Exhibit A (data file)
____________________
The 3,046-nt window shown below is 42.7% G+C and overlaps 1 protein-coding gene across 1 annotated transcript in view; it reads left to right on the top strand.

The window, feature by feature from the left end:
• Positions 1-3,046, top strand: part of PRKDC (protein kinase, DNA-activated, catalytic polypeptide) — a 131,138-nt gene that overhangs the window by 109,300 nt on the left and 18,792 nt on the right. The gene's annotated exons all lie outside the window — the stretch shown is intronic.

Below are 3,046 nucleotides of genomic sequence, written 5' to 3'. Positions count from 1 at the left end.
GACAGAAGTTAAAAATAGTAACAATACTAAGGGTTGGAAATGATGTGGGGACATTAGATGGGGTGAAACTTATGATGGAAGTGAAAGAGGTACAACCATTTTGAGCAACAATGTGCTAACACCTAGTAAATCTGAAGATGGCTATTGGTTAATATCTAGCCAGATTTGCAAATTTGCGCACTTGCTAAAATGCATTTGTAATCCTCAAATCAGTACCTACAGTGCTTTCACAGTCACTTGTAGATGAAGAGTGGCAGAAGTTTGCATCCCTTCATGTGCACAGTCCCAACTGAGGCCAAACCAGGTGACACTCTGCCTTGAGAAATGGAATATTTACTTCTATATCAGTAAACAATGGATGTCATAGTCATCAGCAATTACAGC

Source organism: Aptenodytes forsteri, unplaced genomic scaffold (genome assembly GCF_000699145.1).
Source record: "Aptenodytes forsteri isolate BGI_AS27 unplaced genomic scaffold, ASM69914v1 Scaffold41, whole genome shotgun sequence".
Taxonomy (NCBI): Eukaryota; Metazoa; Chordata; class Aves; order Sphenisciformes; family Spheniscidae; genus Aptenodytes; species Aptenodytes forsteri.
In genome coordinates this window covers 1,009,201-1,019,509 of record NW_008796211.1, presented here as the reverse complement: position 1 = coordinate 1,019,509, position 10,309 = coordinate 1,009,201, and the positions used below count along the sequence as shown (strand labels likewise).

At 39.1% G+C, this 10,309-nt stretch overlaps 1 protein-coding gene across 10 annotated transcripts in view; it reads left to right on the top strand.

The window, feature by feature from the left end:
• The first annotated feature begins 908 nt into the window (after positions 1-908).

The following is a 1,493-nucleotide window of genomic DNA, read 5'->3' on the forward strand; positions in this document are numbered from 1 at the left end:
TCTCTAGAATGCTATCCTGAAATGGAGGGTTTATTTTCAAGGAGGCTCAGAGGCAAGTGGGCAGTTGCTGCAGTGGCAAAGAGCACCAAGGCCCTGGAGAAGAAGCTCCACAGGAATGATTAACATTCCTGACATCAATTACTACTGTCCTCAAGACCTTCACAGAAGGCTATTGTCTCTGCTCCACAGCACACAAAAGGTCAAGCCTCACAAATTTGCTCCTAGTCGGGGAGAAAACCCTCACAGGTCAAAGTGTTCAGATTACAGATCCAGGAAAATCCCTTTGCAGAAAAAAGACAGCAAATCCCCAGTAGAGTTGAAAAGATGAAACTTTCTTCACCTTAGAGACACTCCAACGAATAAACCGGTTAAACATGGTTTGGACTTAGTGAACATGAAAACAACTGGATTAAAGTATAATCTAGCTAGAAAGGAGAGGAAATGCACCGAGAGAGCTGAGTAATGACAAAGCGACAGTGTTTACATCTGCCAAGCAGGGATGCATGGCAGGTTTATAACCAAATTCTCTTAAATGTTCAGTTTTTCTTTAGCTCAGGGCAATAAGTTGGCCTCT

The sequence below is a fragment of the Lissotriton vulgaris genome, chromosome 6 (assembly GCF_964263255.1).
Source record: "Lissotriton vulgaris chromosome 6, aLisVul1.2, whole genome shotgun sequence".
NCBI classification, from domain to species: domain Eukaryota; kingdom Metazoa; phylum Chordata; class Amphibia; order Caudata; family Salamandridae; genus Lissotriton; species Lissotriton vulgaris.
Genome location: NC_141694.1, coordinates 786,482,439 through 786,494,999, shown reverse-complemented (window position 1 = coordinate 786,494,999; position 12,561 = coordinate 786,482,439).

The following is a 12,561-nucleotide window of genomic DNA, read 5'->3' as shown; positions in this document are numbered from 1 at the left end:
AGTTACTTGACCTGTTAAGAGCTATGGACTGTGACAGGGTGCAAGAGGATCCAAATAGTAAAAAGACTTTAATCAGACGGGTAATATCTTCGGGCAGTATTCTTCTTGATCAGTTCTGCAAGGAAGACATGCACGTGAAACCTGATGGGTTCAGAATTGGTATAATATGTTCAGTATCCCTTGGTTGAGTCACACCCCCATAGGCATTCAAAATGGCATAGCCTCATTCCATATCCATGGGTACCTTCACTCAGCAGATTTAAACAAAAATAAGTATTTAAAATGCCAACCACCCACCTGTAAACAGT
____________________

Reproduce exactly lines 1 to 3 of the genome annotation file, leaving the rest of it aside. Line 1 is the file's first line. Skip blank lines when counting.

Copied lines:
The 3,046-nt window shown below is 42.7% G+C and overlaps 1 protein-coding gene across 1 annotated transcript in view; it reads left to right on the top strand.

The window, feature by feature from the left end:
• Positions 1-3,046, top strand: part of PRKDC (protein kinase, DNA-activated, catalytic polypeptide) — a 131,138-nt gene that overhangs the window by 109,300 nt on the left and 18,792 nt on the right. The gene's annotated exons all lie outside the window — the stretch shown is intronic.